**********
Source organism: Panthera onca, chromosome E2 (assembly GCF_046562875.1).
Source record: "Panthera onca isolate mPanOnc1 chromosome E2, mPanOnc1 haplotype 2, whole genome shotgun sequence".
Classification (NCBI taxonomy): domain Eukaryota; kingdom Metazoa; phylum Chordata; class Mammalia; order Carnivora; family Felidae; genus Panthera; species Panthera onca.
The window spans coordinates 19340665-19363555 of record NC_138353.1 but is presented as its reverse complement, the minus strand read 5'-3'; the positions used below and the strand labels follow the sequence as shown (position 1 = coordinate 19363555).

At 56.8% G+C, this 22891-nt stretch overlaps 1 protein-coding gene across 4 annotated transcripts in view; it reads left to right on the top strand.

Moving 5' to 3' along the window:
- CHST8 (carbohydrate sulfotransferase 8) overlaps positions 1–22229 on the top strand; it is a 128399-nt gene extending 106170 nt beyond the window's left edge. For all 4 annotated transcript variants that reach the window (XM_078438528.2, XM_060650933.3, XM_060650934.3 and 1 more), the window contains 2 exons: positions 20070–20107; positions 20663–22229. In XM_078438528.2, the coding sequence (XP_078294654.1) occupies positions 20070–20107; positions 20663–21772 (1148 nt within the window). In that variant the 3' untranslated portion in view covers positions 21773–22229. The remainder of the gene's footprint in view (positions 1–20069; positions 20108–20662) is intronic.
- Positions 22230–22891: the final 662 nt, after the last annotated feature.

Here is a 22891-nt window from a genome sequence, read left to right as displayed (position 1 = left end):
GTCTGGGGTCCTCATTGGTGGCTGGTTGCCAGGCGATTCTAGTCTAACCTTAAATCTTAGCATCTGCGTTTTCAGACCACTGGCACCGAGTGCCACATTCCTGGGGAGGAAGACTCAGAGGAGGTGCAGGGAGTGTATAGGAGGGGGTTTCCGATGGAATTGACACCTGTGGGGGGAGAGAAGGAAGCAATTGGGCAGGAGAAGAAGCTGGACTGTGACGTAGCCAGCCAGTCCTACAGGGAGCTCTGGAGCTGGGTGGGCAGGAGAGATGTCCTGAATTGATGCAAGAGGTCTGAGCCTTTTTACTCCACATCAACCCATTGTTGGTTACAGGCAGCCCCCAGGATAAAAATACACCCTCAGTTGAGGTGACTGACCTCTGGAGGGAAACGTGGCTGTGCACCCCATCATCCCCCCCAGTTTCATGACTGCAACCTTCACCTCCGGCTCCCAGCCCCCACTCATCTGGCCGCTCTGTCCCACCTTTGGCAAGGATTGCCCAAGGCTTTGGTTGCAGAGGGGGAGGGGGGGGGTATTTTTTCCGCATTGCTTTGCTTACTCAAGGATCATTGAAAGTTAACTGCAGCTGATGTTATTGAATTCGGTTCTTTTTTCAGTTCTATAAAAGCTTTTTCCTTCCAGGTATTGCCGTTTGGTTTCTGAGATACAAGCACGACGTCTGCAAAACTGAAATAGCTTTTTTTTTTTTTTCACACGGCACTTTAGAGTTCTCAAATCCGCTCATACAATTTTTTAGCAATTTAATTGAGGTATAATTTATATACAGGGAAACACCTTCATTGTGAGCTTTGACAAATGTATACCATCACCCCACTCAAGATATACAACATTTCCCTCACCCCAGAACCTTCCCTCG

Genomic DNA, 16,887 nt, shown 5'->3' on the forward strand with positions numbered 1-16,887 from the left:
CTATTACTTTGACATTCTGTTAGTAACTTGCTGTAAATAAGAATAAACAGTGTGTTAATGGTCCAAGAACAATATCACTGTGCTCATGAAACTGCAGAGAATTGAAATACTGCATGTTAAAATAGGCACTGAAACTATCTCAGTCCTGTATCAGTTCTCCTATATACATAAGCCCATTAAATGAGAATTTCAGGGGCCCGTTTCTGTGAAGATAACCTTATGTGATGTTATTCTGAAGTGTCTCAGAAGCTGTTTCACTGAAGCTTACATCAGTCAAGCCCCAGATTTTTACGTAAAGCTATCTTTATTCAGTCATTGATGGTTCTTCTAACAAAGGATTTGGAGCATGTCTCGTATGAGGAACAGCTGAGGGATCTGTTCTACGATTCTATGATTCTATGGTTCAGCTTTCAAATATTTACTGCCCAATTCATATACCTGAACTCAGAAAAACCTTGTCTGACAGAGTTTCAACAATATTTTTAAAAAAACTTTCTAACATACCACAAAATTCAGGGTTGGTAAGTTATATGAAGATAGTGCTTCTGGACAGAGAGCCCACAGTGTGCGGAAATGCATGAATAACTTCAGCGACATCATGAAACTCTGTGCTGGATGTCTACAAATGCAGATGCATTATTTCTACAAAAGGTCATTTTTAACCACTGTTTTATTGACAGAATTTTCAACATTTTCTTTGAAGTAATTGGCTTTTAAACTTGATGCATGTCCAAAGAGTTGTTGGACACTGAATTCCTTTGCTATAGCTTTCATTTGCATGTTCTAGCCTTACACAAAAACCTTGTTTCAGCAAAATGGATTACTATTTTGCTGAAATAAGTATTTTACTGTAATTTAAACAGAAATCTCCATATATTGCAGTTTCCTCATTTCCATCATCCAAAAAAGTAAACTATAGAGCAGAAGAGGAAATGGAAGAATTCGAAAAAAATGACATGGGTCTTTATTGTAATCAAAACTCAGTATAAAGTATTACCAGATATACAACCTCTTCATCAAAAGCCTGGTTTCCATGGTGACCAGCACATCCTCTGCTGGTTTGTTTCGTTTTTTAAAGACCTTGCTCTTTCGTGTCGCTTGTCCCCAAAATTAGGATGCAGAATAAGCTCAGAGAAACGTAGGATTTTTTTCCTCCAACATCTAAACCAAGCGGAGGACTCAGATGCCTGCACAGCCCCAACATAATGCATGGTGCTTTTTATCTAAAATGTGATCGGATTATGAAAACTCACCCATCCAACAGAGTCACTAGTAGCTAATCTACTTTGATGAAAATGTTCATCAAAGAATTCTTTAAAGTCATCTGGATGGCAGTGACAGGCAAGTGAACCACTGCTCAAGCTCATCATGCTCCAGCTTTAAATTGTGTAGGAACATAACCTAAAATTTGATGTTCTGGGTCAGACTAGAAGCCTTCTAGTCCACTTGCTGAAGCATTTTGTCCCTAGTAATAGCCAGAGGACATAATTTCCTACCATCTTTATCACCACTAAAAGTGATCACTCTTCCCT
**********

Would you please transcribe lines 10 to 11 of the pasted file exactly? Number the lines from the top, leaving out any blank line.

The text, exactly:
GTCTGGGGTCCTCATTGGTGGCTGGTTGCCAGGCGATTCTAGTCTAACCTTAAATCTTAGCATCTGCGTTTTCAGACCACTGGCACCGAGTGCCACATTCCTGGGGAGGAAGACTCAGAGGAGGTGCAGGGAGTGTATAGGAGGGGGTTTCCGATGGAATTGACACCTGTGGGGGGAGAGAAGGAAGCAATTGGGCAGGAGAAGAAGCTGGACTGTGACGTAGCCAGCCAGTCCTACAGGGAGCTCTGGAGCTGGGTGGGCAGGAGAGATGTCCTGAATTGATGCAAGAGGTCTGAGCCTTTTTACTCCACATCAACCCATTGTTGGTTACAGGCAGCCCCCAGGATAAAAATACACCCTCAGTTGAGGTGACTGACCTCTGGAGGGAAACGTGGCTGTGCACCCCATCATCCCCCCCAGTTTCATGACTGCAACCTTCACCTCCGGCTCCCAGCCCCCACTCATCTGGCCGCTCTGTCCCACCTTTGGCAAGGATTGCCCAAGGCTTTGGTTGCAGAGGGGGAGGGGGGGGGTATTTTTTCCGCATTGCTTTGCTTACTCAAGGATCATTGAAAGTTAACTGCAGCTGATGTTATTGAATTCGGTTCTTTTTTCAGTTCTATAAAAGCTTTTTCCTTCCAGGTATTGCCGTTTGGTTTCTGAGATACAAGCACGACGTCTGCAAAACTGAAATAGCTTTTTTTTTTTTTTCACACGGCACTTTAGAGTTCTCAAATCCGCTCATACAATTTTTTAGCAATTTAATTGAGGTATAATTTATATACAGGGAAACACCTTCATTGTGAGCTTTGACAAATGTATACCATCACCCCACTCAAGATATACAACATTTCCCTCACCCCAGAACCTTCCCTCG

Genomic DNA, 16,887 nt, shown 5'->3' on the forward strand with positions numbered 1-16,887 from the left: